As the anticipated January 1, 2020 effective date of the California Consumer Privacy Act (“CCPA” or “the Act”) draws closer, determining whether a company falls under its mandate is of critical importance. Unfortunately, making that determination can be unexpectedly complicated. Unpleasant surprises may await the unwary.
As a general matter, CCPA grants consumers a number of rights concerning their personal information, including rights of deletion, notice, access, portability and reasonable security. Implementation of the policies and processes necessary to ensure compliance with the Act can create significant budgetary and operational challenges for covered businesses, so the determination of whether the Act is applicable to any given company is a crucial threshold question.
On its face, the test to determine if an entity is covered by the Act seems pretty straightforward. The Act applies to any “business,” which is initially defined in § 1798.140(c) as:
(1) A sole proprietorship, partnership, limited liability company, corporation, association, or other legal entity that is organized or operated for the profit or financial benefit of its shareholders or other owners, that collects consumers’ personal information, or on the behalf of which such information is collected and that alone, or jointly with others, determines the purposes and means of the processing of consumers’ personal information, that does business in the State of California, and that satisfies one or more of the following thresholds:
(A) Has annual gross revenues in excess of twenty-five million dollars ($25,000,000), as adjusted pursuant to paragraph (5) of subdivision (a) of Section 1798.185.
(B) Alone or in combination, annually buys, receives for the business’ commercial purposes, sells, or shares for commercial purposes, alone or in combination, the personal information of 50,000 or more consumers, households, or devices.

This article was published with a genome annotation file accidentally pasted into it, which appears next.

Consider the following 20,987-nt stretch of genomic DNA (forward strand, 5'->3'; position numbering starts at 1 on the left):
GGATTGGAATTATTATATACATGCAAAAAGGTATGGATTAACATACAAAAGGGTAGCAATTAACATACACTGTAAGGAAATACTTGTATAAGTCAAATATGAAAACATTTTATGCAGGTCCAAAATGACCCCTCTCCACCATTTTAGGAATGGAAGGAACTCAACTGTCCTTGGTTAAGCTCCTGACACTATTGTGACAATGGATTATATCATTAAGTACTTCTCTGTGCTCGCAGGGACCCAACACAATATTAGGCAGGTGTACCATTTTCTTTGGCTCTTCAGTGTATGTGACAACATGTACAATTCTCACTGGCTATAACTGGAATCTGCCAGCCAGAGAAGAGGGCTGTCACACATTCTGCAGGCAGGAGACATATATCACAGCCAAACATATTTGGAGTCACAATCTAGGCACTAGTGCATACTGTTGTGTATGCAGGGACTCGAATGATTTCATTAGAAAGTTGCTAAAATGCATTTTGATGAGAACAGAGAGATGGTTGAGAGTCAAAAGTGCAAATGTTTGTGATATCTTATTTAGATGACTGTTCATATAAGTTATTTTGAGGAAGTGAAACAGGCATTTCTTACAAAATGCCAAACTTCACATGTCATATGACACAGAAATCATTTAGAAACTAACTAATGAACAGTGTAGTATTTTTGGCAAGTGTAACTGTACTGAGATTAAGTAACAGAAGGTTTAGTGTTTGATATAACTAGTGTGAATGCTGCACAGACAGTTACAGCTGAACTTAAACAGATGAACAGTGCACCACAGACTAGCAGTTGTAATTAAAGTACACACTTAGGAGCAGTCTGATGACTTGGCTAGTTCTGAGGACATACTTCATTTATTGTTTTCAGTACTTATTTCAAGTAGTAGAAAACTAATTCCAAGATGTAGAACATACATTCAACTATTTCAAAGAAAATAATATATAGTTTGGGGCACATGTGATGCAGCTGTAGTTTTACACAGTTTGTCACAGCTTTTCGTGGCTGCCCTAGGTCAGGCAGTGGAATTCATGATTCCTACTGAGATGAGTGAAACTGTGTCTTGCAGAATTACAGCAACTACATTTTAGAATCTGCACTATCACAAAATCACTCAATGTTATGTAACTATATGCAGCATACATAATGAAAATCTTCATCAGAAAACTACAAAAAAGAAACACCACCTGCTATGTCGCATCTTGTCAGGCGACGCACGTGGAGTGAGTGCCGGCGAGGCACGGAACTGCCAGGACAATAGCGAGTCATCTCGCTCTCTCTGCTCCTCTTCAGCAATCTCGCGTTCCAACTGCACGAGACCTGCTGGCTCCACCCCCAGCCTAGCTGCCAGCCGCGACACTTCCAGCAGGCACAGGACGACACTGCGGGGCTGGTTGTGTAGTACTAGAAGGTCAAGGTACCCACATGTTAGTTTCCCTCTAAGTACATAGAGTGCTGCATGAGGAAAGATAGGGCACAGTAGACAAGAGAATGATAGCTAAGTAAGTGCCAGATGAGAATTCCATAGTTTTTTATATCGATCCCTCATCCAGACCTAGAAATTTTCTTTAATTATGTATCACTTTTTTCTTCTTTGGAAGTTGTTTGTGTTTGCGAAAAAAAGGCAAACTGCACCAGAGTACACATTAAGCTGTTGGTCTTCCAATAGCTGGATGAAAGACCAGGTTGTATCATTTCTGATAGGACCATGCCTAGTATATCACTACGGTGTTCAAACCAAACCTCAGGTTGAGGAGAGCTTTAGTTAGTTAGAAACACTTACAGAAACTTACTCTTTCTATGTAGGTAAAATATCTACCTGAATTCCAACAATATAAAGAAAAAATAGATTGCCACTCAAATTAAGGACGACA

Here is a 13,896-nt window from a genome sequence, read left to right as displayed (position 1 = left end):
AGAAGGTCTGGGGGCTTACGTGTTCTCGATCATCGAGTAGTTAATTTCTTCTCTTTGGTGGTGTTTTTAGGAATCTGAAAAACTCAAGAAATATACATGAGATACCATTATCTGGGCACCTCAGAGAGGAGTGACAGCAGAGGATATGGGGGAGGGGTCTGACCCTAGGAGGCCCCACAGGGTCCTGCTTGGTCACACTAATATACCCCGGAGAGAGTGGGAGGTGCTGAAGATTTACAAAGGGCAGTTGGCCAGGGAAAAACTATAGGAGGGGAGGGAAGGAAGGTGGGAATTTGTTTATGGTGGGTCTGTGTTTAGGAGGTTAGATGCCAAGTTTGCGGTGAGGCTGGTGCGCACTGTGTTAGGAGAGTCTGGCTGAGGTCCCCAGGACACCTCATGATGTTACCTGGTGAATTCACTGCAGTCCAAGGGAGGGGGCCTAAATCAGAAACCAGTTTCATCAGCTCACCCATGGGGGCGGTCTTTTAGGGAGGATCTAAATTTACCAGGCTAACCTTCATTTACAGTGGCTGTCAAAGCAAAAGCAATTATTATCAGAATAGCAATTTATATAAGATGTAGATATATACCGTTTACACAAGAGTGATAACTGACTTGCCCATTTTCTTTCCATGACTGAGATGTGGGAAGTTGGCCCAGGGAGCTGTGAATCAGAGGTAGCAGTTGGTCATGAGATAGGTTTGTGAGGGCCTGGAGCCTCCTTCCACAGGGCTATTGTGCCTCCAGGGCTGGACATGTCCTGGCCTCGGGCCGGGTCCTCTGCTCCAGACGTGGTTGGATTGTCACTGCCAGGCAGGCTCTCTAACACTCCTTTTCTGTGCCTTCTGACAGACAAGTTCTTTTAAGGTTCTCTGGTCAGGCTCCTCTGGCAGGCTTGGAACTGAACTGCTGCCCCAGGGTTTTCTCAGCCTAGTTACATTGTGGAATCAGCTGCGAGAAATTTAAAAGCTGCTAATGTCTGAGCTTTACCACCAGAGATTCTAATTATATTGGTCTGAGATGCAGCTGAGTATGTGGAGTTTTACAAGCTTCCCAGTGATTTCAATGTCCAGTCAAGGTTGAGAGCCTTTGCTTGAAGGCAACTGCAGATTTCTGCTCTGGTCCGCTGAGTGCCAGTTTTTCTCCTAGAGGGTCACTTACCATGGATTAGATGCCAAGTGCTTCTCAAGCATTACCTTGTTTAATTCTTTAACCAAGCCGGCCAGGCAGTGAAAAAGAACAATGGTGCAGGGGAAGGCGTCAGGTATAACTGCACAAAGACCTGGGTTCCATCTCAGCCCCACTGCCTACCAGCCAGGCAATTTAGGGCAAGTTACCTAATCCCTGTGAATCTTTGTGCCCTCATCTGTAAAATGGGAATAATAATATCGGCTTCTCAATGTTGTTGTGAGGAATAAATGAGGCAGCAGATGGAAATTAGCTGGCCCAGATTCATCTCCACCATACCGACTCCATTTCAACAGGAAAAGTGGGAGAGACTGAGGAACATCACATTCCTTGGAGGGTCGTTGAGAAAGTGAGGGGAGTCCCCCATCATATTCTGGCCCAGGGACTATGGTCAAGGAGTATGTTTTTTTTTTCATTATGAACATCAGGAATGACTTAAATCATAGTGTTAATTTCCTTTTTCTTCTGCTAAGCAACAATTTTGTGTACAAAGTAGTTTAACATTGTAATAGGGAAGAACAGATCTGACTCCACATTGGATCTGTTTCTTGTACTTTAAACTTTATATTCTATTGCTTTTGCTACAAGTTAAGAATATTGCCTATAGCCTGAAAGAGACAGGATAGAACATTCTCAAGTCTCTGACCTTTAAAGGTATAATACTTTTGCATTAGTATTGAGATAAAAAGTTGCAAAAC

(C) Derives 50 percent or more of its annual revenues from selling consumers’ personal information.
But don’t stop reading there. Before jumping to a quick conclusion that the Act does or does not apply to any given company, there are some important nuances in this definition that may impact the analysis.
1. Affiliates Count. Section 1798.140(c)(2) of the CCPA expands the definition of “business” to affiliates in a way that is more expansive than one might expect. A business that shares common branding or control with a 1798.140(c)(1) business is also considered a “business” under the CCPA. It’s important to note that “common branding” is defined broadly to include a shared name, servicemark, or trademark” as is “control” which includes not just the power to vote a majority of the board or shares of an entity, but the “power to exercise a controlling influence over the management of the company.” Take away: If a company shares control, influence, or branding with corporate affiliates, it should consider whether the affiliates’ activities pull the company under the jurisdiction of the CCPA.
2. Inadvertent Data Sales Can Pull a Company within CCPA’s Reach (even if the company doesn’t make a dime). Although a company may not “sell” data in a traditional sense, under the CCPA, selling does not require monetary consideration. For example, if consumers provide their personal information on a business’ website, and that business allows certain third parties to retain, use, or disclose that personal information for a purpose other than that which was set forth in the website’s terms and conditions or as otherwise permitted under the CCPA, those activities could be considered a sale of personal data to the third parties. Take away: Businesses should review their third party contracts to avoid inadvertent sales of personal information.